The majority of the population is Russian, with large minorities of Koryak peoples.
The northern part of the peninsula is administered as the Koryak Autonomous Area. The Russian explorer Atlasov visited Kamchatka in 1697.
The highest point is Klyuchevskaya Sopka, an active volcano.
Kamchatka is covered with mountain vegetation, except in the central valley and on the west coast, which has peat marshes and tundralike moss. There are numerous forests, mineral springs, and geysers.
There is some tourism, particularly in the Kronotsky Nature Reserve, noted for its geysers.
With special photography permits and a private guard named Sergey, I felt comfortable lying down on the muddy banks and photographed bears from a couple of meters away.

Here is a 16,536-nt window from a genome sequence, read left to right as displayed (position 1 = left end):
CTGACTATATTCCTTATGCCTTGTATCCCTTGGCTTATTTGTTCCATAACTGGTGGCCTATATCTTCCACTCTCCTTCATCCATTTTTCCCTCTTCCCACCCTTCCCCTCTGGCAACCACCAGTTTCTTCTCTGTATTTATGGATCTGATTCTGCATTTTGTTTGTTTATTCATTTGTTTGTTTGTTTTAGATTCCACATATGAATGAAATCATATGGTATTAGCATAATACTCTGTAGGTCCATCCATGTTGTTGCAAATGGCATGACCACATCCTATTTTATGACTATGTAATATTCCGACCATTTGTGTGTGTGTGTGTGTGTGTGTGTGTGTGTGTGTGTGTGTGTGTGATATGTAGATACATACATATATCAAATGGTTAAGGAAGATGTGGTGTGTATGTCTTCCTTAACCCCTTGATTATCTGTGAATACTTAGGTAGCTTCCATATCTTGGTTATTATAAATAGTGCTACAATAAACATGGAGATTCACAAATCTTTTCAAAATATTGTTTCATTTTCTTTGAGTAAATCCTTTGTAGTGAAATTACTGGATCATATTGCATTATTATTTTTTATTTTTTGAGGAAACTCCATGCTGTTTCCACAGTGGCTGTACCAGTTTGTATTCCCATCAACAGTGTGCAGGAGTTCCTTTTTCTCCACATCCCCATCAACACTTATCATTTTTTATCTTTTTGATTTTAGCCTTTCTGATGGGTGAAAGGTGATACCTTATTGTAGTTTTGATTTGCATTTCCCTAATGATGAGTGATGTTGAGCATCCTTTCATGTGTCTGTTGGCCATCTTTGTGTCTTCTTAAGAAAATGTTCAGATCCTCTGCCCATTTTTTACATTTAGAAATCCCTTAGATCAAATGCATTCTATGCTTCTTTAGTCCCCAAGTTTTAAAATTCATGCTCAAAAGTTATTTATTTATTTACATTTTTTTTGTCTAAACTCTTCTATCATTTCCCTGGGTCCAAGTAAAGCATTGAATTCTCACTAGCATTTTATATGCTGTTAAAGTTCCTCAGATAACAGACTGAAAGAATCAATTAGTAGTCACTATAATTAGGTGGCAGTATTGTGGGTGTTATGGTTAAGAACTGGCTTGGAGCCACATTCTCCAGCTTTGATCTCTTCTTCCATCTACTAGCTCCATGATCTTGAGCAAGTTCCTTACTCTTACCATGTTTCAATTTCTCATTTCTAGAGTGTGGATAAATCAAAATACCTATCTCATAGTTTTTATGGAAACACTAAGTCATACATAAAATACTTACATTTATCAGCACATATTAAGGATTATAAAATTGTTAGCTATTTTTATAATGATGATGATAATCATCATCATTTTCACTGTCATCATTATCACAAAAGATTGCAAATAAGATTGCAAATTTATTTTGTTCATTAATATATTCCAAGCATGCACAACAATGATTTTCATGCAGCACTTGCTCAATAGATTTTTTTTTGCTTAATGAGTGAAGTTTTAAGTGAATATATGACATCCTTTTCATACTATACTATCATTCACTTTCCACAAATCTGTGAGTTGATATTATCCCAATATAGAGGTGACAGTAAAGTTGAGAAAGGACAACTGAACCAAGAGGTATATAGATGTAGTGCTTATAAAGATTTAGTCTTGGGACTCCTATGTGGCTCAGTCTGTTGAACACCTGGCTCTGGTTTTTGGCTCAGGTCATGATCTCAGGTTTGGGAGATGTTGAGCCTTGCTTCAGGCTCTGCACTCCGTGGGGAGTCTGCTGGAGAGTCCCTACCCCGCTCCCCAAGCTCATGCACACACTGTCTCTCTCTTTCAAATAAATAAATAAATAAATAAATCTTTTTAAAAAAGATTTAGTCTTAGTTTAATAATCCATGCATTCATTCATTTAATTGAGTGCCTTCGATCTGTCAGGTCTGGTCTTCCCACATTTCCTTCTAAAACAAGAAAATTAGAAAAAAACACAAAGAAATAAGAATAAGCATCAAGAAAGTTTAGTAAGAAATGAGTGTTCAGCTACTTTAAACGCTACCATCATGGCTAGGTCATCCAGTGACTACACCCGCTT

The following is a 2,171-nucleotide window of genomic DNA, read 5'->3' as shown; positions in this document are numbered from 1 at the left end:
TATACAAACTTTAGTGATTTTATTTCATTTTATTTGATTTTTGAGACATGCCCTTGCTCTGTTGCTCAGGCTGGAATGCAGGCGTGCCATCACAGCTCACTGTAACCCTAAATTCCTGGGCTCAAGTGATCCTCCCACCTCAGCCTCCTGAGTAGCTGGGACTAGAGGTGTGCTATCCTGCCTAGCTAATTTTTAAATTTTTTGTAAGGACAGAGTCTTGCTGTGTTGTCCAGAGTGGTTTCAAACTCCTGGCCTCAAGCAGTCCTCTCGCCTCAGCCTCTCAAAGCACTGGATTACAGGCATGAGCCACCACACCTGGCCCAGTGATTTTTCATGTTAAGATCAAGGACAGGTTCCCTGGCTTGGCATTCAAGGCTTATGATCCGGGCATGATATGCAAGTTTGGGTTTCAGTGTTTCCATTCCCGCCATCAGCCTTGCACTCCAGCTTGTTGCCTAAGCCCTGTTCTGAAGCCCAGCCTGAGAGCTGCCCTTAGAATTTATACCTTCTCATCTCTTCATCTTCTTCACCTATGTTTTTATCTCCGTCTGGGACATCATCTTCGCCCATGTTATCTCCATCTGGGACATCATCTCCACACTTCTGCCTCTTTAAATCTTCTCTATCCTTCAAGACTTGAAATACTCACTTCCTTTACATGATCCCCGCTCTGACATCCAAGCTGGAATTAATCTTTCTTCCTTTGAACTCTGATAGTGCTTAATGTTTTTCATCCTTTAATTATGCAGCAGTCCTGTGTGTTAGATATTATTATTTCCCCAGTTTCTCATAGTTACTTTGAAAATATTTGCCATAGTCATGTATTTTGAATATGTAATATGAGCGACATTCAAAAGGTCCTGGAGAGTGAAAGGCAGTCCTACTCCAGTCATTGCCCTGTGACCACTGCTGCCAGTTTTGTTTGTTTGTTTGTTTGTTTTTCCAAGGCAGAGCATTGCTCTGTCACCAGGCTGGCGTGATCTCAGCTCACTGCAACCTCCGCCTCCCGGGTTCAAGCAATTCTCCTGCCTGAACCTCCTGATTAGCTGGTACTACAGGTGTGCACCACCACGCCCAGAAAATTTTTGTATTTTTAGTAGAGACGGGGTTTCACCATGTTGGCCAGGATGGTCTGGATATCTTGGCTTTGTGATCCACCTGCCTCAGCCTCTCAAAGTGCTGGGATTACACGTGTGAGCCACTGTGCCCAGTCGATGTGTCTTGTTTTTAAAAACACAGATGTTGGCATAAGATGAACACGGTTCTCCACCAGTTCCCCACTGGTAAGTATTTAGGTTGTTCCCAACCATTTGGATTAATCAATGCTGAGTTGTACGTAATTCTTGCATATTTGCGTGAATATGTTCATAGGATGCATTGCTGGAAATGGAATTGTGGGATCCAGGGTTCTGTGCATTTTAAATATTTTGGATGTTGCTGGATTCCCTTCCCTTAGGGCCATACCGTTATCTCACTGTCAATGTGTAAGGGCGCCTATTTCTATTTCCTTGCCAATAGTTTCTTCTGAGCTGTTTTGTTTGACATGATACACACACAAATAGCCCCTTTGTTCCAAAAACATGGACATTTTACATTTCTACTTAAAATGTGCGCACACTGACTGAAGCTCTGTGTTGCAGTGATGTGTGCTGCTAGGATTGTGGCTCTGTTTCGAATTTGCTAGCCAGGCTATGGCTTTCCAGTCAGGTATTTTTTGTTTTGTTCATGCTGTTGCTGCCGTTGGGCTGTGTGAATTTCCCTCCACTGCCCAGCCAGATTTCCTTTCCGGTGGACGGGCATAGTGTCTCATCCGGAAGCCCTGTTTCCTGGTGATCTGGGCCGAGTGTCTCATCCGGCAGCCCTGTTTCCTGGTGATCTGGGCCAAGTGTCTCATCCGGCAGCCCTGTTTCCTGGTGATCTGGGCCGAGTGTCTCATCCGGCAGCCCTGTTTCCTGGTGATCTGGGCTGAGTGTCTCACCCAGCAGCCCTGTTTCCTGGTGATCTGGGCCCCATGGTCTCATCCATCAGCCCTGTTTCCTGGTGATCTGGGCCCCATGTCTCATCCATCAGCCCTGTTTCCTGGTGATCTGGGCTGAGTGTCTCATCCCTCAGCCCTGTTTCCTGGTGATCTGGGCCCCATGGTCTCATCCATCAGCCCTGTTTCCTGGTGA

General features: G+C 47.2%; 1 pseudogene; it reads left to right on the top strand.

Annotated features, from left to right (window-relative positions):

The number of bears, hunting side by side, in the rivers was overwhelming at first and exciting as time went by and I began understanding the bears’ behavior patterns and merits.
This huge peninsula, much bigger than the UK, has been closed as a military restricted zone until 1990 and its nature is well-preserved and practically untouched.
There is one place in Kamchatka that is truly magical: Lake Kuril.
As a DJI ambassador, I’m doing the best I can to provide the most special shots, knowing it will be used in the future.